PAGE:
Turkey's foreign minister accused Syrian President Bashar Assad of arming a Kurdish militant group that has fought the Turkish state for decades, potentially exacerbating a conflict which has killed more than 40,000 people.
Clashes between the Turkish army and Kurdistan Workers Party (PKK) militants have intensified in recent weeks east of the border with Syria in southeast Turkey. Ankara is concerned the PKK is exploiting the chaos in Syria to expand its influence.
On Thursday, suspected PKK militants ambushed a Turkish military bus in the western province of Izmir, killing a soldier and wounding at least 11 people.
Foreign Minister Ahmet Davutoglu told Turkish media, while travelling to Myanmar overnight, that Assad had given weapons to the PKK, which has established a presence in the towns of Kobani and Afrin in northern Syria.
"Assad gave them weapons support. Yes - this is not a fantasy. It is true. We have taken necessary measures against this threat," news websites reported the minister as saying.
There was no immediate comment from Damascus. In an interview with a Turkish newspaper at the start of July, Assad denied that Syria had allowed the PKK to operate on Syrian territory close to the Turkish frontier.
Davutoglu's comments spelled out allegations previously made by lower-ranking Turkish officials.
Turkey suspects a major Syrian Kurdish movement, the Democratic Union Party (PYD), of having links with the PKK. Turkish analysts believe Assad let the PYD take control of security of some towns in northern Syria to prevent locals from joining the rebel Free Syrian Army (FSA).
Relations between Ankara and Damascus have deteriorated to lows unimaginable just a few years ago, when Turkey cultivated "good neighborly relations" with Assad, easing border controls and taking part in joint military exercises.
Turkish Prime Minister Recep Tayyip Erdogan is now one of Assad's harshest critics and has raised the possibility of military intervention in Syria if the PKK becomes a threat there.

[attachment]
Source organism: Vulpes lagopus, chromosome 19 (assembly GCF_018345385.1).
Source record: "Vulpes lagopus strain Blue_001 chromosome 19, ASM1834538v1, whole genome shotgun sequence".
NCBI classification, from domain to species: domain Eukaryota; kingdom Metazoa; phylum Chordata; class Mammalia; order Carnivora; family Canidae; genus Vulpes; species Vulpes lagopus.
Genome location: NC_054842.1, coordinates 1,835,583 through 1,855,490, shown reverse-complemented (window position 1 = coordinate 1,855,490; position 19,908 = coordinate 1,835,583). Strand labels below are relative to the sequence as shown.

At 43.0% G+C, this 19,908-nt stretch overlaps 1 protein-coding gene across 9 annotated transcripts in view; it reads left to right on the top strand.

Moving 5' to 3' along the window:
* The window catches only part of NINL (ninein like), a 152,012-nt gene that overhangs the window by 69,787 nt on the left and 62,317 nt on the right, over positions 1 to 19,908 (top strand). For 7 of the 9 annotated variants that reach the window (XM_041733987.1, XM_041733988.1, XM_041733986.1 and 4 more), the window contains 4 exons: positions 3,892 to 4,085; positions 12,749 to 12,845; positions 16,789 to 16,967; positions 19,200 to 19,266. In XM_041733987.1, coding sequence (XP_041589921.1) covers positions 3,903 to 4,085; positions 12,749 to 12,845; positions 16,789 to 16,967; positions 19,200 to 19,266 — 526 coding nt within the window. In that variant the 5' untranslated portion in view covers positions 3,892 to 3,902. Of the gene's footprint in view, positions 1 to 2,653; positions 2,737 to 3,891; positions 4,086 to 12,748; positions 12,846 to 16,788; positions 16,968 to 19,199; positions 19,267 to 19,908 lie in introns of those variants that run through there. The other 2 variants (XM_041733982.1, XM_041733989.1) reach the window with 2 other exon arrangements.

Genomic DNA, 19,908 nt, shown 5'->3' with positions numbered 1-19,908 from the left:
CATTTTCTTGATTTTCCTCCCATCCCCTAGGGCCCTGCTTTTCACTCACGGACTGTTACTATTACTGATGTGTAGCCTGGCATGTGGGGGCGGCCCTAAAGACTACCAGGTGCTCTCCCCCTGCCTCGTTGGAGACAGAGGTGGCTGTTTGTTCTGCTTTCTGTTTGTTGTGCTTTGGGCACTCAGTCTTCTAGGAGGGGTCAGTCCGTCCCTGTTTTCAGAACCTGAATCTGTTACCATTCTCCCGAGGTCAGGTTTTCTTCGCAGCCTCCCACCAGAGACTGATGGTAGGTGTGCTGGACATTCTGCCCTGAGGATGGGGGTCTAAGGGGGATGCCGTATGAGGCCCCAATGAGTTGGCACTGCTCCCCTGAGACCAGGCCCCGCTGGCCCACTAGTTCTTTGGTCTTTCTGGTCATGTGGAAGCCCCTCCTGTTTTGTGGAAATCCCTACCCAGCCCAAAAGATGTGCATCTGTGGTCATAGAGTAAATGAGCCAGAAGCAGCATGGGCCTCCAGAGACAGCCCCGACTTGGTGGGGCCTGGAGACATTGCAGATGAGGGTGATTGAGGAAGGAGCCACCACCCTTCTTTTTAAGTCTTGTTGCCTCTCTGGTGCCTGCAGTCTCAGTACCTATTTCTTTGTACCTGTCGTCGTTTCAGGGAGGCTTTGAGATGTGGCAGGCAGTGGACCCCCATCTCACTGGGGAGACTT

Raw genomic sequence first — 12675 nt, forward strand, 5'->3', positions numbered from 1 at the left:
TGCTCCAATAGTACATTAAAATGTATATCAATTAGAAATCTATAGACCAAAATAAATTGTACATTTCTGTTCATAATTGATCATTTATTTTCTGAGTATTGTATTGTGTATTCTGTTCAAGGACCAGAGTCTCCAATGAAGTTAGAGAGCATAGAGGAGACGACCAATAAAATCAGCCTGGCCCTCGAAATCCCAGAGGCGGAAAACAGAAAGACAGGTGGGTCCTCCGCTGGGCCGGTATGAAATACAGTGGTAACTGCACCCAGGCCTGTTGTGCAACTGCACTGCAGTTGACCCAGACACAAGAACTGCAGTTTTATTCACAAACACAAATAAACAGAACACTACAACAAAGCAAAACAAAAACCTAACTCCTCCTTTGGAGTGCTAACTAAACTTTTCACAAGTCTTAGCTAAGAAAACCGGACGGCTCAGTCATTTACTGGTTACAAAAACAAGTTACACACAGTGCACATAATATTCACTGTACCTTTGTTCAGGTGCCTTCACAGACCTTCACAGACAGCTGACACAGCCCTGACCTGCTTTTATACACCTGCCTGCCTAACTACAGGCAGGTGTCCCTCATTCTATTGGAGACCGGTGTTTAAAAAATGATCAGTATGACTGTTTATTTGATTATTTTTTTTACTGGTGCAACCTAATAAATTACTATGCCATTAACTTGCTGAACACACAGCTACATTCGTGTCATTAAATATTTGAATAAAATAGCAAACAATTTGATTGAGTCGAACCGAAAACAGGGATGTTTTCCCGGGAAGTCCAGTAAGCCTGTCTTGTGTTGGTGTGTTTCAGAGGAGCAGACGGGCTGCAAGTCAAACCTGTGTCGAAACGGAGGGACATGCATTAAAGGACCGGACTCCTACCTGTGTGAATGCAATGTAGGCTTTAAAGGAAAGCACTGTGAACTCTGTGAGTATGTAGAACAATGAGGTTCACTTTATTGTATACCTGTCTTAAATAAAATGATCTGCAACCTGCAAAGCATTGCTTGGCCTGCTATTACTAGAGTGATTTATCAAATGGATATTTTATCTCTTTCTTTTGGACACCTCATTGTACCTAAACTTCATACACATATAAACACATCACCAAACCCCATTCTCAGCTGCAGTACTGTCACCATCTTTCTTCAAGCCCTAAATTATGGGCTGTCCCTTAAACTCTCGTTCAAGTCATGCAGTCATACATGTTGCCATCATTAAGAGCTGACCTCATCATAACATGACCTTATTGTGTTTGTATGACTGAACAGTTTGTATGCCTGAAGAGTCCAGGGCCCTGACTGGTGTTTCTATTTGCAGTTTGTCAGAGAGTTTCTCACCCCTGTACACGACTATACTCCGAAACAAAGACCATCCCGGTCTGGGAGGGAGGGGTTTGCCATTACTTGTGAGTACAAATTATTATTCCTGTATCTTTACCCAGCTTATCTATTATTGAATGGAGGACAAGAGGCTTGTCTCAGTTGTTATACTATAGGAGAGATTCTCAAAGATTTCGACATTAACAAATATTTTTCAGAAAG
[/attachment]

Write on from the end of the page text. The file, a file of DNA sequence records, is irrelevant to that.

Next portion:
Military defectors have set up FSA bases in southern Turkey, and some are trained and coordinated by Turkish, Qatari and Saudi officers operating from a secret "nerve centre" near the city of Adana, Gulf sources have told Reuters.
Davutoglu, the architect of Turkey's now defunct good neighbors policy, dismissed criticism that Turkey was unprepared for the situation in northern Syria.
"There is unnecessary panic. You can be sure we anticipated all this ... Turkey's power to influence in Syria has not been weakened in any place or in any incident," he said.
Asked about the growing influence of the PYD, Davutoglu said: "They are hoping to take advantage if Assad goes and there is a (power) vacuum. But they will not succeed."
The issue of granting autonomy to any region should only be considered once a new parliament has been elected, he said.
"But if an armed group gains control of a place before the people have elected a parliament, another armed group can take control of another place. This is what we don't want to see."
The PYD has warned Turkey not to interfere in the region and said it has nothing to fear.
In 1998, Ankara came close to war with Assad's father, then-President Hafez Assad, over the presence of PKK leader Abdullah Ocalan in Damascus and alleged Syrian support for PKK activities in northeastern Syria.
Hafez al-Assad took the threat seriously enough to evict Ocalan - who was shortly afterwards captured in Kenya by Turkish forces with probable U.S. support. Ocalan is serving a life sentence in an island prison south of Istanbul.
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